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Type Soup
Place of origin France or United States
Serving temperature Cold
Main ingredients Leeks, onions, potatoes, cream, chicken stock
Cookbook:Vichyssoise  Vichyssoise

Vichyssoise (/ˌvɪʃiˈswɑːz/ US dict: vish·ē·swäz′; French pronunciation: ​[vi.ʃi.swaz]) is a thick soup made of puréed leeks, onions, potatoes, cream, and chicken stock. It is traditionally served cold but can be eaten hot.[1]


The origins of Vichyssoise are a subject of debate among culinary historians; Julia Child calls it "an American invention",[2] whereas others observe that "the origin of the soup is questionable in whether it's genuinely French or an American creation".[3]

Louis Diat, a French chef at the Ritz-Carlton in New York City, is most often credited with its (re)invention.[4] In 1950, Diat told New Yorker magazine:

In the summer of 1917, when I had been at the Ritz seven years, I reflected upon the potato and leek soup of my childhood which my mother and grandmother used to make. I recalled how during the summer my older brother and I used to cool it off by pouring in cold milk and how delicious it was. I resolved to make something of the sort for the patrons of the Ritz.[5]

The same article explains that the soup was first titled Crème Vichyssoise Glacée. Then, after the restaurant's menu changed from French to English in 1930, Cream Vichyssoise Glacée. Diat named it after Vichy, a town not far from his home town of Montmarault, France.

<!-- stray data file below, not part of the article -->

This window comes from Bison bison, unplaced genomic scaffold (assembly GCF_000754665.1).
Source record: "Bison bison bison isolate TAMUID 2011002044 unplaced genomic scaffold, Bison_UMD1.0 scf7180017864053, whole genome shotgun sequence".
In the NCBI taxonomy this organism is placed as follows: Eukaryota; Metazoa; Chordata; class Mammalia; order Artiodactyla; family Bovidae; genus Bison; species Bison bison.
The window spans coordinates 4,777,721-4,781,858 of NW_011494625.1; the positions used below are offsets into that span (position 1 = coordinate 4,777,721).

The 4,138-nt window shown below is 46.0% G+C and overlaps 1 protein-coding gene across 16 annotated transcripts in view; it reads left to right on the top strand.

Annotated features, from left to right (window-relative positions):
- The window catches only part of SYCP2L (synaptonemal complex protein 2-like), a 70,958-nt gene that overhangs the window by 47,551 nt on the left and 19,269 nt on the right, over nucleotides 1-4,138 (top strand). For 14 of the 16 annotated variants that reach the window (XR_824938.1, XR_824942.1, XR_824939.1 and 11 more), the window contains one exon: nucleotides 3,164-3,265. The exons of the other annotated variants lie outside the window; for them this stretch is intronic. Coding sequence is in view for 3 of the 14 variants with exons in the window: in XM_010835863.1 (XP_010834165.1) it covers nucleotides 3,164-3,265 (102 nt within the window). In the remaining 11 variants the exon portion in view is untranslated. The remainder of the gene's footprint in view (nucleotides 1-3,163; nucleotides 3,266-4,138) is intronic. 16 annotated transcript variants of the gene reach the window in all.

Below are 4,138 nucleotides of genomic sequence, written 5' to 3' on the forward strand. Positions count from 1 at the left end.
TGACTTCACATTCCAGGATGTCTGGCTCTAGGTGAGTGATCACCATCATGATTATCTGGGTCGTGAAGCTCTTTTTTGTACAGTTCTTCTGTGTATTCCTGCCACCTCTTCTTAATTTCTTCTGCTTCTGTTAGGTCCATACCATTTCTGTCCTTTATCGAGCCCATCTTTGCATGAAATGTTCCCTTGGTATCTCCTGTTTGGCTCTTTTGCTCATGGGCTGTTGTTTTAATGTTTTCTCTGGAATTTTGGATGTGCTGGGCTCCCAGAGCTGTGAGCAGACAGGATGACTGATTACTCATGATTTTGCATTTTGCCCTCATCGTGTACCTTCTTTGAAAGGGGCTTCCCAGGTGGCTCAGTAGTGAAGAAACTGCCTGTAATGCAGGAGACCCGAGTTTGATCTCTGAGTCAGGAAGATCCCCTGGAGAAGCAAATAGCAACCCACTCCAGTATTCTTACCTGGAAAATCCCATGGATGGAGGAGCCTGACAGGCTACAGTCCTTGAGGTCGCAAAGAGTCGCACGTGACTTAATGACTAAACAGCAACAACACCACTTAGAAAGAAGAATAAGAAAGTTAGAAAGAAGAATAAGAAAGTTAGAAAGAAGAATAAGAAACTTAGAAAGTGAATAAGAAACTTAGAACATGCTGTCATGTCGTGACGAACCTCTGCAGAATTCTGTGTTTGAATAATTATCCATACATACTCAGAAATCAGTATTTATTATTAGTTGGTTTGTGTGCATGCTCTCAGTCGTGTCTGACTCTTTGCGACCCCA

Earlier, French chef Jules Gouffé created a recipe for a hot potato and leek soup, publishing a version in Royal Cookery (1869).[6]

Bon Vivant incident[edit]

On July 2, 1971, the U.S. Food and Drug Administration (FDA) released a public warning after learning that a New York man had died and his wife had become seriously ill due to botulism after eating a can of Bon Vivant brand vichyssoise soup.

See also[edit]


  1. ^ Some like it hot
  2. ^ Mastering the Art of French Cooking, p. 39
  3. ^
  4. ^ Kamp, David. The United States of Arugula, New York: Broadway Books, 2006
  5. ^ Hellman, Geoffrey T. (1950). "Talk of the Town". The New Yorker (12/02). Archived from the original on 14 November 2006. 
  6. ^

External links[edit]